Brown Declined Playing A Larger Role At RNC

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Sen. Scott Brown takes questions from reporters in Tampa Thursday afternoon. (Tiffany Campbell/WBUR)
Sen. Scott Brown takes questions from reporters in Tampa Thursday afternoon. (Tiffany Campbell/WBUR)

As a moderate Republican in a close fight for re-election against Democratic challenger Elizabeth Warren, U.S. Sen. Scott Brown made the political calculation that it’s not beneficial to spend the week with national Republicans.

Brown arrived in Tampa Thursday to spend just one day at the Republican National Convention. Brown says that he was asked to play a larger role, but declined because he says he has other commitments.

"I have my own race, I have my own life, as you know," Brown said. "There are only so many days in the year to be a dad and a husband and a solider and a senator and then run for re-election."

But, Brown says, it’s not about distancing himself from his party.

"Obviously me being here is important and that shows that someone who is a pro-choice, moderate Republican is here, is part of the big tent that we have, and will continue to have with my involvement here," Brown said. "And while I don’t agree with everything in the platform and with Gov. Romney, I have a lot of respect for him and vice versa."

Brown says he spent most of the week fulfilling his National Guard duties.

Few members of the Massachusetts Republican party give him any grief for his choice to stay away for most of the week. They know he’s in a tough race with Warren.

"No, he should not be here," said alternate delegate Linda Jewell of Franklin. "He’s got our votes. He needs the votes of the people back home in Massachusetts that aren’t here. And that’s where he should be, getting their votes and showing who he really is."

The latest poll shows Brown ahead of Warren by five points. As senator, Brown has staked out a moderate stance. He’s voted with his party 54 percent of the time.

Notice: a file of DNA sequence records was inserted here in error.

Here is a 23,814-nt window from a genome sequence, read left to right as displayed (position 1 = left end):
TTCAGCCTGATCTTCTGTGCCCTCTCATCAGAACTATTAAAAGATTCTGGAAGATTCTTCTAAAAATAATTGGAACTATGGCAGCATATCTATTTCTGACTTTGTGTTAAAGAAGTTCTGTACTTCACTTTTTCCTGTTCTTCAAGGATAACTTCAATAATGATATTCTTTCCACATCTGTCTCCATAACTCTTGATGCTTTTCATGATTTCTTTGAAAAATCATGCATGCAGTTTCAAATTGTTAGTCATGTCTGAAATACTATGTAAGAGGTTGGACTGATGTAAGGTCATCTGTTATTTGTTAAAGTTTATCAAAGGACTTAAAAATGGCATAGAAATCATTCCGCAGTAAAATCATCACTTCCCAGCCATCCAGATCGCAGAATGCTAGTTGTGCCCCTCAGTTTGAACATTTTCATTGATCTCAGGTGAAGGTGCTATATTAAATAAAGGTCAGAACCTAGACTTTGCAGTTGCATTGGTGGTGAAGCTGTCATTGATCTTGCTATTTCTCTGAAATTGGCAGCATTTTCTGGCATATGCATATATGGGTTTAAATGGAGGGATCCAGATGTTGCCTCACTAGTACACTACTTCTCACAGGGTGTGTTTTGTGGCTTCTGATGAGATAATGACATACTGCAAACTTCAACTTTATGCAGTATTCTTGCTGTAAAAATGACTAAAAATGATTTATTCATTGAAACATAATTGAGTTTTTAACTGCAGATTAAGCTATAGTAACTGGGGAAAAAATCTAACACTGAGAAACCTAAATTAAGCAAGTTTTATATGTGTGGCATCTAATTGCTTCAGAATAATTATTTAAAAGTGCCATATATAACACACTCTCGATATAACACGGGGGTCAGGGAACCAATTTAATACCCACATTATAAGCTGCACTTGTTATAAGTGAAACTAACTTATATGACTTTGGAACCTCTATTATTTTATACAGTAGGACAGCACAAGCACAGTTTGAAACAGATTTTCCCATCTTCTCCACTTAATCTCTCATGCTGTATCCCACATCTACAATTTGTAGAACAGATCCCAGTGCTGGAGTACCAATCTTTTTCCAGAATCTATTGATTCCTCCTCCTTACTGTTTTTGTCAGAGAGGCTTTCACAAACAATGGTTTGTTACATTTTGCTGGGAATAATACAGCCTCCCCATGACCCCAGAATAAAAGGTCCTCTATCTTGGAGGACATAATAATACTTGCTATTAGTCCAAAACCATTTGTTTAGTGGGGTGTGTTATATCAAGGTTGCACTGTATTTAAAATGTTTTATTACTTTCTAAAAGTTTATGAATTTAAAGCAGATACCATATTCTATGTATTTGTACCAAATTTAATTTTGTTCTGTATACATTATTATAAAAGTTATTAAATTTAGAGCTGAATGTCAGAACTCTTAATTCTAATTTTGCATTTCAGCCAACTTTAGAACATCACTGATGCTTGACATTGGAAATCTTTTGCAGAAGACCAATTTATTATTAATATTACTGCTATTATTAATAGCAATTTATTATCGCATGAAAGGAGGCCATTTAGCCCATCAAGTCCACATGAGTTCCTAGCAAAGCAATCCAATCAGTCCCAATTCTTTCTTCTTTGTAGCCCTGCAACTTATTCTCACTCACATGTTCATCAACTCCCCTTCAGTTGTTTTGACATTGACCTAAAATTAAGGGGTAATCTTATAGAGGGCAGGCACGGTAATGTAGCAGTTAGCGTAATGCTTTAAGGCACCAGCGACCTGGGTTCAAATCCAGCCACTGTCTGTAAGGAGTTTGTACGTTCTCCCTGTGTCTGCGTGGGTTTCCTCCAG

Republican Bill Carey of Osterville says that's not enough, but he's still a big supporter and hopes to see Brown Thursday at the convention.

"Some of the things he did I didn’t agree with, but I do understand why," Carey said. "Because in a liberal state like Massachusetts, in order for a Republican to be elected, you have to walk a very fine line."

And that’s what Brown is doing. Delegate Mike Morales understands why Brown would want to keep his distance, but he thinks if Brown had taken on a larger role it would have helped the party.

"I think it does the convention good to have [Scott Brown] here. And not so much coming here for himself but he comes here to show the diversity in the Republican party," Morales said. "That it’s a big tent, you can have some senators who are more traditionally Republican and some who are more moderate."

Certainly Brown’s cameo at the convention won’t hurt him with Republican voters, says delegate Mimi Sundstrom, from Milton.

"He does have the support of the delegation, absolutely," Sundstrom said. "Because I’ve been making phone calls for him in 90-degree heat at these victory offices on the weekend so, I mean, people are doing the work."

State Rep. Betty Poirier says chances are good he’ll win but it’s going to be a hard-fought battle.

"I think that Scott has proven that he’s a hard worker," Poirier said. "That he listens to everyone, he reach across the aisle."

Brown says he’s looking forward to the historic moment Thursday night when Mitt Romney, a Republican from Massachusetts, accepts the nomination for president.

This article was originally published on August 30, 2012.

This program aired on August 30, 2012.


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